to use their judgments, based on their investigative capacities, to
determine which political organizations deserve 501(c)(4) status.

Now I am hoping that tomorrow at the House Ways and Means Committee
hearing, at least one question about the actual law defining 501(c)(4)s
will be asked. And my bet is that the leader of the Democratic minority on
that committee will actually ask that question, because Congressman Sander
Levin is Senator Carl Levin`s big brother.


O`DONNELL: A majority of Americans, 52 percent, favor legalizing the
use of marijuana. There has been an across-the-board increase in support
in legalizing marijuana over the past three years. Republican support
increased by 13 points from 24 to 37. Democratic support increased by 11
points from 48 to 59. Medical marijuana is currently allowed in 18 states
and the District of Columbia. And now comes a study suggesting that
marijuana could have beneficial health effects beyond pain relief.

Joining me now, one of the authors of that study, Dr. Murray Mittleman
of Beth Israel Deaconess Medical Center in Boston.

Doctor, what are your key findings in this study?

this study, we have data available from the National Health and Nutrition
Survey, which is a study that`s done by the CDC on an ongoing basis. And
in a survey of about 4,500 adults, they were asked about their marijuana
use. And just under 600 were current users of marijuana.

We looked at their ability to handle carbohydrates, the ability of the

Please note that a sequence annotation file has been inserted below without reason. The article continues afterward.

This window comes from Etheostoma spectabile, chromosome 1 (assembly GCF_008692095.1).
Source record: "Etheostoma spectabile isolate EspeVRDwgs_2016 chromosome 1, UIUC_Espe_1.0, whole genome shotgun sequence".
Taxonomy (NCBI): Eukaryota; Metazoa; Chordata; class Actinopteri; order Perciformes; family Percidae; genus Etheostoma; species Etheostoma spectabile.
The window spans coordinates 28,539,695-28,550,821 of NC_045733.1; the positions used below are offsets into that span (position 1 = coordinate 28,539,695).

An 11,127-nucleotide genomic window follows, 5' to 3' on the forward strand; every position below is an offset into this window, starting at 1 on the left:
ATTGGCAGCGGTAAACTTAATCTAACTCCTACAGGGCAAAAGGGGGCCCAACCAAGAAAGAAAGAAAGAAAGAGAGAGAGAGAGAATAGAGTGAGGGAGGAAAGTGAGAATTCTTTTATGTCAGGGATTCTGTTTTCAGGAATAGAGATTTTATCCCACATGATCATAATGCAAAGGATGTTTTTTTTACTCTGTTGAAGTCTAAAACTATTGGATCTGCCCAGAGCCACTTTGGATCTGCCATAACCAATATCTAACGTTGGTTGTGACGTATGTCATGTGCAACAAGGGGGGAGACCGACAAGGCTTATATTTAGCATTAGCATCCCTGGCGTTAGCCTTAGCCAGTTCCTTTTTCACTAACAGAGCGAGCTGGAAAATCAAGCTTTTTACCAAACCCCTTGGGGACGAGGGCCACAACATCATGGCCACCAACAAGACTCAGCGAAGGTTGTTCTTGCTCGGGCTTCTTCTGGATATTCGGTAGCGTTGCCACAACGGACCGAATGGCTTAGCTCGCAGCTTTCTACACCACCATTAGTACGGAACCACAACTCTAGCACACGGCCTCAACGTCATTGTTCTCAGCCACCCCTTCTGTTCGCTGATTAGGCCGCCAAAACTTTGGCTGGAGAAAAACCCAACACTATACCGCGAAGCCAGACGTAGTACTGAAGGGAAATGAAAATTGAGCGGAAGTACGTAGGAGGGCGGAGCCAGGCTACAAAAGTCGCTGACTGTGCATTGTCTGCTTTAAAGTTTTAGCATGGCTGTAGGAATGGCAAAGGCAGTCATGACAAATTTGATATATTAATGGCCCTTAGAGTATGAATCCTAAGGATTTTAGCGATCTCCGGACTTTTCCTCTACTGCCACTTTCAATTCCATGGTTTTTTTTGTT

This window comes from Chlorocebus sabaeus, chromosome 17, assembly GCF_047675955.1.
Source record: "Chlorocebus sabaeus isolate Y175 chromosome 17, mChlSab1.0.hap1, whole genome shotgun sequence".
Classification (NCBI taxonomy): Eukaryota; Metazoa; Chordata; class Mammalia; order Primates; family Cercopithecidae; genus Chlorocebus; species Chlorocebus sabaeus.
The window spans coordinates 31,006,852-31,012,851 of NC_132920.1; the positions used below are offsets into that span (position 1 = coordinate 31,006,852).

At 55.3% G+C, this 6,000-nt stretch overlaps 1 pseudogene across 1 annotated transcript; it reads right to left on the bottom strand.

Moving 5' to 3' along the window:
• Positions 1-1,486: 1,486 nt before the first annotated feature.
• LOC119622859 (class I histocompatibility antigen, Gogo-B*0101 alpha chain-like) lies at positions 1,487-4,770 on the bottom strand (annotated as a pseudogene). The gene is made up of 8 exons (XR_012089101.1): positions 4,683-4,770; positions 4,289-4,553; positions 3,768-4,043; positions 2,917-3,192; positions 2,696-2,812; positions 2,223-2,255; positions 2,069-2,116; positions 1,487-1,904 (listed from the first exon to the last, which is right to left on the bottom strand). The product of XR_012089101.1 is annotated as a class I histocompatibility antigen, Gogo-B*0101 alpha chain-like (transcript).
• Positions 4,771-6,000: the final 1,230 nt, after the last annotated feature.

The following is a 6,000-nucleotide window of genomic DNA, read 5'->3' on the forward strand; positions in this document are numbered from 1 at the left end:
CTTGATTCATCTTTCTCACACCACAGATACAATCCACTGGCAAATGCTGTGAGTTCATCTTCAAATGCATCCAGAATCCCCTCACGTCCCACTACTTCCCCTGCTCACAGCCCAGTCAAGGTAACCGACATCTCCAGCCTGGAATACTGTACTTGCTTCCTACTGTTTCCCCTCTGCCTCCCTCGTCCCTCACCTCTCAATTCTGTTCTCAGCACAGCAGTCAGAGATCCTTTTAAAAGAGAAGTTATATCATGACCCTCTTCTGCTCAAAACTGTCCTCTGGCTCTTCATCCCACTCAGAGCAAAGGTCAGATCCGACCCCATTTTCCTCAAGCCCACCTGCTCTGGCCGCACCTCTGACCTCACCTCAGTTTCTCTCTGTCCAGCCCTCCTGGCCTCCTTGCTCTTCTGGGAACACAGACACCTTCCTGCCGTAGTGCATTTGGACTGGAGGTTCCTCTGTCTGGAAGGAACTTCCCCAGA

body to handle sugar, and how well the body metabolizes it. And what we
found is that among current users -- these are people who used marijuana in
the last 30 days -- there was an improvement in their metabolism, so that
their fasting insulin level was lower. They had less insulin resistance
than non-users. Their good cholesterol was a little bit higher, about
three points higher. And their waist circumference was skinnier, a little
bit, on average, about -- just about an inch narrower than the non-users.

And this was after adjusting for other differences between the users
and the non-users.

O`DONNELL: All right, doctor, there is your headline right there.
Marijuana, the new diet drug. If you`ve got something that makes waists
narrower, that is -- that`s a whole new direction for marijuana.

MITTLEMAN: Yes. There are -- several prior studies, actually, have
indicated that marijuana users tend to be leaner, despite the fact that
they do tend to consume more calories.

O`DONNELL: And more brownies, as I understand it.

MITTLEMAN: Yes, that could be the form. Although in this study, I
think they were asked specifically about smoke marijuana. But it`s -- you
know, it`s an interesting question about whether the form in which it`s
taken in makes a difference. One of the caveats, I would say, about our
findings is that it was based on self report. And really at this stage, we
need much more solid research, including experimental studies, to really
provide doctors with the evidence base to make recommendations, now that we
have medical marijuana approved in 19 regions of the country.

O`DONNELL: Dr. Murray Mittleman of the Harvard Public School of
Public Health gets tonight`s LAST WORD. Thank you, doctor.

MITTLEMAN: Thank you.

O`DONNELL: Chris Hayes is up next.